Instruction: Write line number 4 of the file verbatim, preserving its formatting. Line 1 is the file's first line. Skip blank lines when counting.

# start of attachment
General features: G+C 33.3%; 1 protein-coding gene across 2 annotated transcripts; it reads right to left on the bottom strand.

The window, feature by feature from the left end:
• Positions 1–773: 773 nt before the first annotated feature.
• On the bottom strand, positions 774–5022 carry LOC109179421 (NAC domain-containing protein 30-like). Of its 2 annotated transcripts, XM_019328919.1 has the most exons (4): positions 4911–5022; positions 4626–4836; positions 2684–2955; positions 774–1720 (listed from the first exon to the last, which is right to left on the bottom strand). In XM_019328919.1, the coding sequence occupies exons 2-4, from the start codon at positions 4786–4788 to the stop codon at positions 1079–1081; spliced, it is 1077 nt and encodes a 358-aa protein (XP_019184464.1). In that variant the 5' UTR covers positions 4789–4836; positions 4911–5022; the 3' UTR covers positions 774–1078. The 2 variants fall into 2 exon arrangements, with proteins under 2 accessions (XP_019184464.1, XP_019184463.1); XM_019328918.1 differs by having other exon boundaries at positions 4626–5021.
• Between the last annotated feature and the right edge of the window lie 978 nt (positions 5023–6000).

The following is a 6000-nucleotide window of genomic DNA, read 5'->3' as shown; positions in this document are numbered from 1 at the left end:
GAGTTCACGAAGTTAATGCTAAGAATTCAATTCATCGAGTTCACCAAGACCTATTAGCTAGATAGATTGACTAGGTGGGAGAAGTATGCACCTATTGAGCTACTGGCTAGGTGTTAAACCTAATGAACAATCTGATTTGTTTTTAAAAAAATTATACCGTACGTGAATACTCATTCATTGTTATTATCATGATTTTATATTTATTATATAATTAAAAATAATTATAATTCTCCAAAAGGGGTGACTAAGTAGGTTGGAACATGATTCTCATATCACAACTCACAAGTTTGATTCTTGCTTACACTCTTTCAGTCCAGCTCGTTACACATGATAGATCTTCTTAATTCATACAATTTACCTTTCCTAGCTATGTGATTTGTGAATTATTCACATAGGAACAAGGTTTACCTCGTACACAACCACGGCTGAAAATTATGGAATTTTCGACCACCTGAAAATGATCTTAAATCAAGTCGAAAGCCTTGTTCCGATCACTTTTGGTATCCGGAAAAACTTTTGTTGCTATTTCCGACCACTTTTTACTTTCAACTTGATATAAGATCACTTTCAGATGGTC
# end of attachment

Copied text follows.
• On the bottom strand, positions 774–5022 carry LOC109179421 (NAC domain-containing protein 30-like). Of its 2 annotated transcripts, XM_019328919.1 has the most exons (4): positions 4911–5022; positions 4626–4836; positions 2684–2955; positions 774–1720 (listed from the first exon to the last, which is right to left on the bottom strand). In XM_019328919.1, the coding sequence occupies exons 2-4, from the start codon at positions 4786–4788 to the stop codon at positions 1079–1081; spliced, it is 1077 nt and encodes a 358-aa protein (XP_019184464.1). In that variant the 5' UTR covers positions 4789–4836; positions 4911–5022; the 3' UTR covers positions 774–1078. The 2 variants fall into 2 exon arrangements, with proteins under 2 accessions (XP_019184464.1, XP_019184463.1); XM_019328918.1 differs by having other exon boundaries at positions 4626–5021.